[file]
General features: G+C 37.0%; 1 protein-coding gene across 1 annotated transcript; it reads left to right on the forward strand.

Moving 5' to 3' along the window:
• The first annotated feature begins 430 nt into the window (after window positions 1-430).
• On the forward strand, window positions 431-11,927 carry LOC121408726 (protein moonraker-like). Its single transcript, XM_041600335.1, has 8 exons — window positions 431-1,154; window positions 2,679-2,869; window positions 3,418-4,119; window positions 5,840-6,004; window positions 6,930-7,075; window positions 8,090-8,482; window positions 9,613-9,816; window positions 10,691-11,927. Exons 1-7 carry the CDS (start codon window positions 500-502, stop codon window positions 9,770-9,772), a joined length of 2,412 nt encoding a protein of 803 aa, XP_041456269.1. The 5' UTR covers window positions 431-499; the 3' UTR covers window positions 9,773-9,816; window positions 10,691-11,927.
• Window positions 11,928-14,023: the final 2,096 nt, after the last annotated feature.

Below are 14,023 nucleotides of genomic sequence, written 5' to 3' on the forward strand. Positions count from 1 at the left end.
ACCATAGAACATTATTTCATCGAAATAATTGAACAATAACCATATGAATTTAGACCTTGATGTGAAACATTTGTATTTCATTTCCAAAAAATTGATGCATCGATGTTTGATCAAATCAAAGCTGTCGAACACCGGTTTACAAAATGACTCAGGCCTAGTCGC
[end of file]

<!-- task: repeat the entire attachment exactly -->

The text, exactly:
General features: G+C 37.0%; 1 protein-coding gene across 1 annotated transcript; it reads left to right on the forward strand.

Moving 5' to 3' along the window:
• The first annotated feature begins 430 nt into the window (after window positions 1-430).
• On the forward strand, window positions 431-11,927 carry LOC121408726 (protein moonraker-like). Its single transcript, XM_041600335.1, has 8 exons — window positions 431-1,154; window positions 2,679-2,869; window positions 3,418-4,119; window positions 5,840-6,004; window positions 6,930-7,075; window positions 8,090-8,482; window positions 9,613-9,816; window positions 10,691-11,927. Exons 1-7 carry the CDS (start codon window positions 500-502, stop codon window positions 9,770-9,772), a joined length of 2,412 nt encoding a protein of 803 aa, XP_041456269.1. The 5' UTR covers window positions 431-499; the 3' UTR covers window positions 9,773-9,816; window positions 10,691-11,927.
• Window positions 11,928-14,023: the final 2,096 nt, after the last annotated feature.

Below are 14,023 nucleotides of genomic sequence, written 5' to 3' on the forward strand. Positions count from 1 at the left end.
ACCATAGAACATTATTTCATCGAAATAATTGAACAATAACCATATGAATTTAGACCTTGATGTGAAACATTTGTATTTCATTTCCAAAAAATTGATGCATCGATGTTTGATCAAATCAAAGCTGTCGAACACCGGTTTACAAAATGACTCAGGCCTAGTCGC